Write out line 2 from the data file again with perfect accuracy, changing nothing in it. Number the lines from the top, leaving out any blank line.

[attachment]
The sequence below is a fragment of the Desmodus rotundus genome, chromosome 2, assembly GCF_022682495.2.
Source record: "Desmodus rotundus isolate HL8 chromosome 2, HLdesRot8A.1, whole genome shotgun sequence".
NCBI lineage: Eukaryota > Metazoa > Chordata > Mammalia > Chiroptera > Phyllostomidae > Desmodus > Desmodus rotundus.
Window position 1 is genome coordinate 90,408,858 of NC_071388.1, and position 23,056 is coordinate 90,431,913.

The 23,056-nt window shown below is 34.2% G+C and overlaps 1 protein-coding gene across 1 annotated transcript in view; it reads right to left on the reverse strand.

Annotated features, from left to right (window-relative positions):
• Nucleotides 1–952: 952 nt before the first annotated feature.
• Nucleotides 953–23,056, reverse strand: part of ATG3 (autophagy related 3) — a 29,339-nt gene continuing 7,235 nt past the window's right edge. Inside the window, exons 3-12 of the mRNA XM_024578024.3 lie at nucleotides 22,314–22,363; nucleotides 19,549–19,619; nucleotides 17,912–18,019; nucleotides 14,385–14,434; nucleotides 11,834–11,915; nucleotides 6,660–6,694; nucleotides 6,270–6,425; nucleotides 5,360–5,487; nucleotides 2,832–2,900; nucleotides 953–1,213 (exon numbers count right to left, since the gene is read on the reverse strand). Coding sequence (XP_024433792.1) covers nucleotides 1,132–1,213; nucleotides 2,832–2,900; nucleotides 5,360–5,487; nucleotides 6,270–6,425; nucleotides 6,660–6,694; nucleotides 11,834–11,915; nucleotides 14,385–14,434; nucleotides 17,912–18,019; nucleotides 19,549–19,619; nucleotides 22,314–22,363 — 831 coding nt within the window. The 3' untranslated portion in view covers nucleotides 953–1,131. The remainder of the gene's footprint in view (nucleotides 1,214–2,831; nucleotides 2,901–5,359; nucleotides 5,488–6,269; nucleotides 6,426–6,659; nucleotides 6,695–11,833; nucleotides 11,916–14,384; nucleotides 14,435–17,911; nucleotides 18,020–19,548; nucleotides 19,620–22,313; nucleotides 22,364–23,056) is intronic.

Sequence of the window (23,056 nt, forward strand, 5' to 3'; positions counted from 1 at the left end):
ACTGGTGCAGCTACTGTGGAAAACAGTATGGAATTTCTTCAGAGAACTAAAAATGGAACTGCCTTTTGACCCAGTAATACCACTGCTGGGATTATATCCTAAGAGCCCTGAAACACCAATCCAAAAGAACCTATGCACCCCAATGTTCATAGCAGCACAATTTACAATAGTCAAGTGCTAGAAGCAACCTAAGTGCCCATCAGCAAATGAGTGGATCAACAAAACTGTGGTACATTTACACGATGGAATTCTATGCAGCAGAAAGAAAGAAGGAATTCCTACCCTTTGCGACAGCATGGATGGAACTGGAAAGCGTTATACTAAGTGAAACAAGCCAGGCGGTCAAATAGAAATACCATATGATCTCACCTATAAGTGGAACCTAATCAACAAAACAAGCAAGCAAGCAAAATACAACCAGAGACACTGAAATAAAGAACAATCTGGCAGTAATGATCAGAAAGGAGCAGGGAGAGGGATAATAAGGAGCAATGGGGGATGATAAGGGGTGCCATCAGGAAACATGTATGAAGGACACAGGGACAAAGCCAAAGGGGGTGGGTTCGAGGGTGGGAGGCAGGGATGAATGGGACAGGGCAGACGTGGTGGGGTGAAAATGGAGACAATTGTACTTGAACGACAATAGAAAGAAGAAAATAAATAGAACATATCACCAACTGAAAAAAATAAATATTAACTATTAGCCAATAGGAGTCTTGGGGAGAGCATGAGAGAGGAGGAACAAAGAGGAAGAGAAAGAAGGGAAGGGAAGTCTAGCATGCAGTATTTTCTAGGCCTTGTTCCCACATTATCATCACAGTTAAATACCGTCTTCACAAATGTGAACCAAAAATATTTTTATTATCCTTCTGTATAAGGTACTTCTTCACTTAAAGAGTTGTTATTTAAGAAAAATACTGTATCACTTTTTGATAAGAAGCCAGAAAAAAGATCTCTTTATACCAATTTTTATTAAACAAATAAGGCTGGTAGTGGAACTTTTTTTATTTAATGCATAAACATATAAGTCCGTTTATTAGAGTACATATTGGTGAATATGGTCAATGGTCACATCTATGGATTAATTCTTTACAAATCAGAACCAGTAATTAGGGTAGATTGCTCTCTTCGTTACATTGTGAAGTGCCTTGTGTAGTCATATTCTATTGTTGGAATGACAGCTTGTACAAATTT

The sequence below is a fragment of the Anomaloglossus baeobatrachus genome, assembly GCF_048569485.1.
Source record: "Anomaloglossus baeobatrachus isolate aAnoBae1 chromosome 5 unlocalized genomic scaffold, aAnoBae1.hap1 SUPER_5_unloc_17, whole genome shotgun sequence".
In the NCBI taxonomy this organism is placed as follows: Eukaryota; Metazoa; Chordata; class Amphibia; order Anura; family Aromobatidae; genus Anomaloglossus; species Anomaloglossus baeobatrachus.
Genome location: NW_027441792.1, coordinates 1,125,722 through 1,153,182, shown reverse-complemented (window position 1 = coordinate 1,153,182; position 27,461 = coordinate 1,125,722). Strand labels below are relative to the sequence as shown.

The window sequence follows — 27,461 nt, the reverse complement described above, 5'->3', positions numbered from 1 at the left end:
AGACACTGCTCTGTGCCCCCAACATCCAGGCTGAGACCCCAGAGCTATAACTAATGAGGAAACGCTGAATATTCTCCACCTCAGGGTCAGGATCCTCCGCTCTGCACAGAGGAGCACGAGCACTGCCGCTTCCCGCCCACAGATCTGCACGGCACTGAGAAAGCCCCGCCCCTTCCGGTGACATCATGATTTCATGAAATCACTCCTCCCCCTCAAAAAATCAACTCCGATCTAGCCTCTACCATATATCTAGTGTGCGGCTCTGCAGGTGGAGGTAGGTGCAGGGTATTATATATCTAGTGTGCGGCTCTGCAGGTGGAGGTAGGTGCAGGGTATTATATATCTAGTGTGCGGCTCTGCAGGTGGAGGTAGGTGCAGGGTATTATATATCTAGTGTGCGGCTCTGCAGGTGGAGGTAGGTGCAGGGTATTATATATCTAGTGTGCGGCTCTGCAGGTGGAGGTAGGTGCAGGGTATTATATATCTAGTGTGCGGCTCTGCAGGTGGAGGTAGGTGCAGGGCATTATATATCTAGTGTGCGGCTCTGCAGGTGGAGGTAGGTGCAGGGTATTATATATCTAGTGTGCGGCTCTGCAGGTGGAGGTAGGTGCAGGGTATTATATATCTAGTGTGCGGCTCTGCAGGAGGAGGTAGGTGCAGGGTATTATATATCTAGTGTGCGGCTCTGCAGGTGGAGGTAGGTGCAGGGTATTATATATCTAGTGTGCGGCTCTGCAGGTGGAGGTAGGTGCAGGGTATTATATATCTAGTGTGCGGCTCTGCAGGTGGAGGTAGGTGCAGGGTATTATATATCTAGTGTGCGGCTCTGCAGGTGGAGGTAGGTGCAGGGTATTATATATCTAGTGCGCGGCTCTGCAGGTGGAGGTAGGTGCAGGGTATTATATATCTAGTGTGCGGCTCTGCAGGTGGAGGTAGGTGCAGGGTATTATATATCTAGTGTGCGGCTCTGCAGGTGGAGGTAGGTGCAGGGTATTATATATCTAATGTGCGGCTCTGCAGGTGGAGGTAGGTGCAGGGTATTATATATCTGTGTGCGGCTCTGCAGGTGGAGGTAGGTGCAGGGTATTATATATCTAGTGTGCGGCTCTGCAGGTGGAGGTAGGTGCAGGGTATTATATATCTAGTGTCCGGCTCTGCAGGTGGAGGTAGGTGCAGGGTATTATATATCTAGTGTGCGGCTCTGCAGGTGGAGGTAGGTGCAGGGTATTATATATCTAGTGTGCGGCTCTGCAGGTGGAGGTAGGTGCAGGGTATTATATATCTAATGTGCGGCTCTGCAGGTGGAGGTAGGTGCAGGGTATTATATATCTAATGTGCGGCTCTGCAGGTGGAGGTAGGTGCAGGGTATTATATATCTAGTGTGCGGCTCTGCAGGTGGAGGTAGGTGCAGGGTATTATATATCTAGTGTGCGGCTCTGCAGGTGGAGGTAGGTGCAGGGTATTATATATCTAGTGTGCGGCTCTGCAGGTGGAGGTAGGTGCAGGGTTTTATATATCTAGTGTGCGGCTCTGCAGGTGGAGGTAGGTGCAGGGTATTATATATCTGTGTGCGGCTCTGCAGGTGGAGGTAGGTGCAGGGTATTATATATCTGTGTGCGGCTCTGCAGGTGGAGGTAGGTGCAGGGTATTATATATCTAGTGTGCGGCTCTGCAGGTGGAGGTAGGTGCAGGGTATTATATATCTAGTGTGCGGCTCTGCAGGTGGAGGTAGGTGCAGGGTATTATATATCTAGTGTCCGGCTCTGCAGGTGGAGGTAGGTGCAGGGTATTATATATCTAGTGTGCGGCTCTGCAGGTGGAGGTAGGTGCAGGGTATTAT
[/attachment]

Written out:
Source record: "Desmodus rotundus isolate HL8 chromosome 2, HLdesRot8A.1, whole genome shotgun sequence".